Before going on, you might object that, by using vectors and derivatives, this is not a geometric argument in the intended sense of Euclidean geometry. But really the use of vectors is just an alternative way of expressing geometric facts and we can’t expect to completely avoid calculus in a problem whose statement is basically about acceleration. So for now I’ll just continue in the same spirit, but I may come back later to see if we can phrase the arguments in a more classically Euclidean form.

To get a vector in the orbital plane we could now just take the cross product of [math]\vec{h}[/math] with anything in that plane, such as either [math]\vec{r}[/math] or [math]\dot{\vec{r}}[/math] for example. Of course we have no reason to expect either of these to be invariant, but let’s see what they are.

Now the case of [math]\vec{r}\times\vec{h}[/math] gives [math]\frac{d}{dt}(\vec{r}\times\vec{h})=\dot{\vec{r}}\times\vec{h}+\vec{r}\times\dot{\vec{h}}[/math] and for any central force we have [math]\dot{\vec{h}}=\vec{0}[/math] which just brings us back to the other case with no opportunity to make use of the inverse square law.

But for the other case we have [math]\frac{d}{dt}(\dot{\vec{r}}\times\vec{h})=\ddot{\vec{r}}\times\vec{h}+\dot{\vec{r}}\times\dot{\vec{h}}[/math] and using the inverse square law and the fact that [math]\dot{\vec{h}}=\vec{0}[/math] gives [math]\begin{align}\frac{d}{dt}(\dot{\vec{r}}\times\vec{h}) &=-\frac{\mu}{|r|^3}\vec{r}\times\vec{h}+\dot{\vec{r}}\times\vec{0} \\&= -\frac{\mu}{|r|^3}\vec{r}\times(\vec{r}\times\dot{\vec{r}})=-\mu\frac{(\vec{r}\cdot\dot{\vec{r}})\vec{r}-(\vec{r}\cdot\vec{r})\dot{\vec{r}}}{(\vec{r}\cdot\vec{r})^{3/2}} \\&= \mu[-(\vec{r}\cdot\vec{r})^{-3/2}(\vec{r}\cdot\dot{\vec{r}})\vec{r}+(\vec{r}\cdot\vec{r})^{-1/2}\dot{\vec{r}}] \\&= \mu[-\frac{1}{2}(\vec{r}\cdot\vec{r})^{-3/2}(\vec{r}\cdot\dot{\vec{r}}+\dot{\vec{r}}\cdot\vec{r})\vec{r}+(\vec{r}\cdot\vec{r})^{-1/2}\dot{\vec{r}}] \\&= \mu\frac{d}{dt}\frac{\vec{r}}{(\vec{r}\cdot\vec{r})^{1/2}} \end{align}[/math]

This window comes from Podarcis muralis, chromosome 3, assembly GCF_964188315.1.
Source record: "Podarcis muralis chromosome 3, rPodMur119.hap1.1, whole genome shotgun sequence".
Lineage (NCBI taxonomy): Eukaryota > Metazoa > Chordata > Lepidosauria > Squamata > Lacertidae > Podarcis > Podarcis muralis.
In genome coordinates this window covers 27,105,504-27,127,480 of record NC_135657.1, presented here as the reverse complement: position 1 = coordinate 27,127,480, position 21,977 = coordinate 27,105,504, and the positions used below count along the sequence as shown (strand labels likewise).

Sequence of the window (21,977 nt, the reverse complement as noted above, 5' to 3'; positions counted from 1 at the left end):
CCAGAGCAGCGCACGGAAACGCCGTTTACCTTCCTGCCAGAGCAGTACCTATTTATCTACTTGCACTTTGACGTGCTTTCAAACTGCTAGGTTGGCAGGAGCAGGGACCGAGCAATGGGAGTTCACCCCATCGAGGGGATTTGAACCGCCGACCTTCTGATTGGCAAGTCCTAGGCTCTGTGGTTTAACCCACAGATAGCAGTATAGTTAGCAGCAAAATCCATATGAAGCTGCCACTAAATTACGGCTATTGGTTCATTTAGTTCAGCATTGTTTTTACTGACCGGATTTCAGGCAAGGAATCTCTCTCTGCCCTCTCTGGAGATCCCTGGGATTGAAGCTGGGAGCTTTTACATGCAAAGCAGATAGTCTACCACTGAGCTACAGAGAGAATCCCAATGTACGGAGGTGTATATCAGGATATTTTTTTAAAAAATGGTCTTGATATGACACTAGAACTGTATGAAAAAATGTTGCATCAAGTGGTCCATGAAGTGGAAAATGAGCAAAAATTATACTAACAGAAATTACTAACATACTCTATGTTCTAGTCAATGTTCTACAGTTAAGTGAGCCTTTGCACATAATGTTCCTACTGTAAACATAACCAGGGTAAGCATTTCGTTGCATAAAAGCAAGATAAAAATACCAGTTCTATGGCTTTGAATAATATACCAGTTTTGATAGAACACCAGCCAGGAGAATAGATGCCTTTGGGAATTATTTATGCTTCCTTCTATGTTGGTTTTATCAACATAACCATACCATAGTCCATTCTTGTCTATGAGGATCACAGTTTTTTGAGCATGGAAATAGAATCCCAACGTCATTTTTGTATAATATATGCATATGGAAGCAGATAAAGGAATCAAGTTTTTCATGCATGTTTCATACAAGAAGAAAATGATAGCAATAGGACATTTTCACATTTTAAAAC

So [math]\vec{L}=(\dot{\vec{r}}\times\vec{h})-\mu\frac{\vec{r}}{(\vec{r}\cdot\vec{r})^{1/2}}=(\vec{v}\times\vec{h})-\mu\frac{\vec{r}}{r}[/math] is constant.

Furthermore,

[math]\begin{align}\vec{r}\cdot\vec{L}&=\vec{r}\cdot(\vec{v}\times\vec{h}-\mu\frac{\vec{r}}{r})=\vec{r}\cdot(\vec{v}\times\vec{h})-\mu\frac{\vec{r}\cdot\vec{r}}{r}\\&=(\vec{r}\times\vec{v})\cdot\vec{h}-\mu r=\vec{h}\cdot\vec{h}-\mu r=h^2-\mu r \end{align}[/math]